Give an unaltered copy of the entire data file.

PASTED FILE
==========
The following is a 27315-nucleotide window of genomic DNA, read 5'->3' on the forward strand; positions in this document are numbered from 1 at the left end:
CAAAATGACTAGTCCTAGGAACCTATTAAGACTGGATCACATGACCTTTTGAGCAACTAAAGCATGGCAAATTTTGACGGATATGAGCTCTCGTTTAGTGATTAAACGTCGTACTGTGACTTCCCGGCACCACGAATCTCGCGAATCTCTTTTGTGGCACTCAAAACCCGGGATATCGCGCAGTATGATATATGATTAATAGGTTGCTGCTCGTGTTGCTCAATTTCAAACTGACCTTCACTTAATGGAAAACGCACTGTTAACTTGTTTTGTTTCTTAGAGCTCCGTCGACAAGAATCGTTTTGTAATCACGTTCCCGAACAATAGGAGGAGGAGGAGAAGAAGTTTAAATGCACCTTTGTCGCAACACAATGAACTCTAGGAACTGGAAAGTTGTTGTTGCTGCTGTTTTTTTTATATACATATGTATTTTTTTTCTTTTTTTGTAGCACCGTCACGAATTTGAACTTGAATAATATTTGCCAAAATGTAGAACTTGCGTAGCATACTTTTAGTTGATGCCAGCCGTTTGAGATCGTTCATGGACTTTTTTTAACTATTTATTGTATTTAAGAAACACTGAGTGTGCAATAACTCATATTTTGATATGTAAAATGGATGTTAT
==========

The following is a 27315-nucleotide window of genomic DNA, read 5'->3' on the forward strand; positions in this document are numbered from 1 at the left end:
CAAAATGACTAGTCCTAGGAACCTATTAAGACTGGATCACATGACCTTTTGAGCAACTAAAGCATGGCAAATTTTGACGGATATGAGCTCTCGTTTAGTGATTAAACGTCGTACTGTGACTTCCCGGCACCACGAATCTCGCGAATCTCTTTTGTGGCACTCAAAACCCGGGATATCGCGCAGTATGATATATGATTAATAGGTTGCTGCTCGTGTTGCTCAATTTCAAACTGACCTTCACTTAATGGAAAACGCACTGTTAACTTGTTTTGTTTCTTAGAGCTCCGTCGACAAGAATCGTTTTGTAATCACGTTCCCGAACAATAGGAGGAGGAGGAGAAGAAGTTTAAATGCACCTTTGTCGCAACACAATGAACTCTAGGAACTGGAAAGTTGTTGTTGCTGCTGTTTTTTTTATATACATATGTATTTTTTTTCTTTTTTTGTAGCACCGTCACGAATTTGAACTTGAATAATATTTGCCAAAATGTAGAACTTGCGTAGCATACTTTTAGTTGATGCCAGCCGTTTGAGATCGTTCATGGACTTTTTTTAACTATTTATTGTATTTAAGAAACACTGAGTGTGCAATAACTCATATTTTGATATGTAAAATGGATGTTAT